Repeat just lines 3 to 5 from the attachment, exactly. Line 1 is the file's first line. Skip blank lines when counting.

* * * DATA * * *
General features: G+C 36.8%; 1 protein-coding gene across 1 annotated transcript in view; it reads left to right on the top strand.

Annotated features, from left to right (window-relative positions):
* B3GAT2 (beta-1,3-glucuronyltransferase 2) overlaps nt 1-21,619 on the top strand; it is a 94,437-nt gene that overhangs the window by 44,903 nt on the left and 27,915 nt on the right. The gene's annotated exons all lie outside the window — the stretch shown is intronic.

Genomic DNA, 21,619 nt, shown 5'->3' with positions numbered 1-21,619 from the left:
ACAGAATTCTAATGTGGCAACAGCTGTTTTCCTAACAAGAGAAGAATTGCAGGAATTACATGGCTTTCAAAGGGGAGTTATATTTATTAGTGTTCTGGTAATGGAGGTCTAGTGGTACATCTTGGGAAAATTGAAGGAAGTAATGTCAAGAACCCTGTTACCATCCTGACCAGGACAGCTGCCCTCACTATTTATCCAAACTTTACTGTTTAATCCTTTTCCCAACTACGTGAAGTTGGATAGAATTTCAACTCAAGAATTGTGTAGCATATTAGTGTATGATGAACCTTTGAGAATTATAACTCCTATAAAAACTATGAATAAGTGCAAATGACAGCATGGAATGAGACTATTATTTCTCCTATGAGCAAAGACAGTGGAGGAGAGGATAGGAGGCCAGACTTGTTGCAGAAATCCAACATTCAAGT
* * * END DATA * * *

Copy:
* B3GAT2 (beta-1,3-glucuronyltransferase 2) overlaps nt 1-21,619 on the top strand; it is a 94,437-nt gene that overhangs the window by 44,903 nt on the left and 27,915 nt on the right. The gene's annotated exons all lie outside the window — the stretch shown is intronic.

Genomic DNA, 21,619 nt, shown 5'->3' with positions numbered 1-21,619 from the left:
ACAGAATTCTAATGTGGCAACAGCTGTTTTCCTAACAAGAGAAGAATTGCAGGAATTACATGGCTTTCAAAGGGGAGTTATATTTATTAGTGTTCTGGTAATGGAGGTCTAGTGGTACATCTTGGGAAAATTGAAGGAAGTAATGTCAAGAACCCTGTTACCATCCTGACCAGGACAGCTGCCCTCACTATTTATCCAAACTTTACTGTTTAATCCTTTTCCCAACTACGTGAAGTTGGATAGAATTTCAACTCAAGAATTGTGTAGCATATTAGTGTATGATGAACCTTTGAGAATTATAACTCCTATAAAAACTATGAATAAGTGCAAATGACAGCATGGAATGAGACTATTATTTCTCCTATGAGCAAAGACAGTGGAGGAGAGGATAGGAGGCCAGACTTGTTGCAGAAATCCAACATTCAAGT